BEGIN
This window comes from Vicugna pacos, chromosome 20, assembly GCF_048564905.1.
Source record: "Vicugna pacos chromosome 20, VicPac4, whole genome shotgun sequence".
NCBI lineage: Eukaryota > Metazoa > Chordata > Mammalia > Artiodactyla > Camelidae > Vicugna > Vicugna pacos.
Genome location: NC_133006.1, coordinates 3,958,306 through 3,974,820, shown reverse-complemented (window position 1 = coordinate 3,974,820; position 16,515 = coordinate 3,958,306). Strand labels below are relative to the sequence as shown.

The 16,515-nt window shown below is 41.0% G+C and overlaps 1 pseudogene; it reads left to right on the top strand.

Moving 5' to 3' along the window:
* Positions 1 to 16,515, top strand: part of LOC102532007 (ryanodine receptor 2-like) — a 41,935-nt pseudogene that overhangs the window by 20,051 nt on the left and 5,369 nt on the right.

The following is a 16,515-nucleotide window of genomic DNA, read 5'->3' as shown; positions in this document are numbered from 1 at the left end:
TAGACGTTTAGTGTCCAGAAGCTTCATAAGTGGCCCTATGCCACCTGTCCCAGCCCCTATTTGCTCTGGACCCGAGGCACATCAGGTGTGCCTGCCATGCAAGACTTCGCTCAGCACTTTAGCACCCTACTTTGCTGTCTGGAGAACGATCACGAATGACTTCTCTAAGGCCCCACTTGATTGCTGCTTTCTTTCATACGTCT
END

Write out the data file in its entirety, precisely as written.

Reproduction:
This window comes from Vicugna pacos, chromosome 20, assembly GCF_048564905.1.
Source record: "Vicugna pacos chromosome 20, VicPac4, whole genome shotgun sequence".
NCBI lineage: Eukaryota > Metazoa > Chordata > Mammalia > Artiodactyla > Camelidae > Vicugna > Vicugna pacos.
Genome location: NC_133006.1, coordinates 3,958,306 through 3,974,820, shown reverse-complemented (window position 1 = coordinate 3,974,820; position 16,515 = coordinate 3,958,306). Strand labels below are relative to the sequence as shown.

The 16,515-nt window shown below is 41.0% G+C and overlaps 1 pseudogene; it reads left to right on the top strand.

Moving 5' to 3' along the window:
* Positions 1 to 16,515, top strand: part of LOC102532007 (ryanodine receptor 2-like) — a 41,935-nt pseudogene that overhangs the window by 20,051 nt on the left and 5,369 nt on the right.

The following is a 16,515-nucleotide window of genomic DNA, read 5'->3' as shown; positions in this document are numbered from 1 at the left end:
TAGACGTTTAGTGTCCAGAAGCTTCATAAGTGGCCCTATGCCACCTGTCCCAGCCCCTATTTGCTCTGGACCCGAGGCACATCAGGTGTGCCTGCCATGCAAGACTTCGCTCAGCACTTTAGCACCCTACTTTGCTGTCTGGAGAACGATCACGAATGACTTCTCTAAGGCCCCACTTGATTGCTGCTTTCTTTCATACGTCT